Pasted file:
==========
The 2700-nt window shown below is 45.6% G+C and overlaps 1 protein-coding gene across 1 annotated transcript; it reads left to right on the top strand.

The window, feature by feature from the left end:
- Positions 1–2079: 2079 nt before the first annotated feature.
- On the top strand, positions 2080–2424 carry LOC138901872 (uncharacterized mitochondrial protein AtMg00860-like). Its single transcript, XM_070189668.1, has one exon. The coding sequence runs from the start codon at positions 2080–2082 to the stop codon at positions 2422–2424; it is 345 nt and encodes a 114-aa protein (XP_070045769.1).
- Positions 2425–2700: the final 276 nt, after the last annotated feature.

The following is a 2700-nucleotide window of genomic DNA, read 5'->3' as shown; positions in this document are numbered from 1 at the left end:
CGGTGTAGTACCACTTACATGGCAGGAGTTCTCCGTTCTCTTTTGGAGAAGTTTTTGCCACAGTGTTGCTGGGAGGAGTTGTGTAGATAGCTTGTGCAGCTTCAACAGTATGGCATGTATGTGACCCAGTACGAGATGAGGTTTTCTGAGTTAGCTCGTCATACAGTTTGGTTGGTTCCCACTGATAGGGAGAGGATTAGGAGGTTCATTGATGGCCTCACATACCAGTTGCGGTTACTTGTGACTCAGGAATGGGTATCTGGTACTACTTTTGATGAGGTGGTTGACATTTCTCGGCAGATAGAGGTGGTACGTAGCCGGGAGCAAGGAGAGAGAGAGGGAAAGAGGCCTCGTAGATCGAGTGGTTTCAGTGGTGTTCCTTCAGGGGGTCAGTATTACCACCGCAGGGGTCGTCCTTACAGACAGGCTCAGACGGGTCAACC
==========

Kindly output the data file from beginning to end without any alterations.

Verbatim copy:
The 2700-nt window shown below is 45.6% G+C and overlaps 1 protein-coding gene across 1 annotated transcript; it reads left to right on the top strand.

The window, feature by feature from the left end:
- Positions 1–2079: 2079 nt before the first annotated feature.
- On the top strand, positions 2080–2424 carry LOC138901872 (uncharacterized mitochondrial protein AtMg00860-like). Its single transcript, XM_070189668.1, has one exon. The coding sequence runs from the start codon at positions 2080–2082 to the stop codon at positions 2422–2424; it is 345 nt and encodes a 114-aa protein (XP_070045769.1).
- Positions 2425–2700: the final 276 nt, after the last annotated feature.

The following is a 2700-nucleotide window of genomic DNA, read 5'->3' as shown; positions in this document are numbered from 1 at the left end:
CGGTGTAGTACCACTTACATGGCAGGAGTTCTCCGTTCTCTTTTGGAGAAGTTTTTGCCACAGTGTTGCTGGGAGGAGTTGTGTAGATAGCTTGTGCAGCTTCAACAGTATGGCATGTATGTGACCCAGTACGAGATGAGGTTTTCTGAGTTAGCTCGTCATACAGTTTGGTTGGTTCCCACTGATAGGGAGAGGATTAGGAGGTTCATTGATGGCCTCACATACCAGTTGCGGTTACTTGTGACTCAGGAATGGGTATCTGGTACTACTTTTGATGAGGTGGTTGACATTTCTCGGCAGATAGAGGTGGTACGTAGCCGGGAGCAAGGAGAGAGAGAGGGAAAGAGGCCTCGTAGATCGAGTGGTTTCAGTGGTGTTCCTTCAGGGGGTCAGTATTACCACCGCAGGGGTCGTCCTTACAGACAGGCTCAGACGGGTCAACC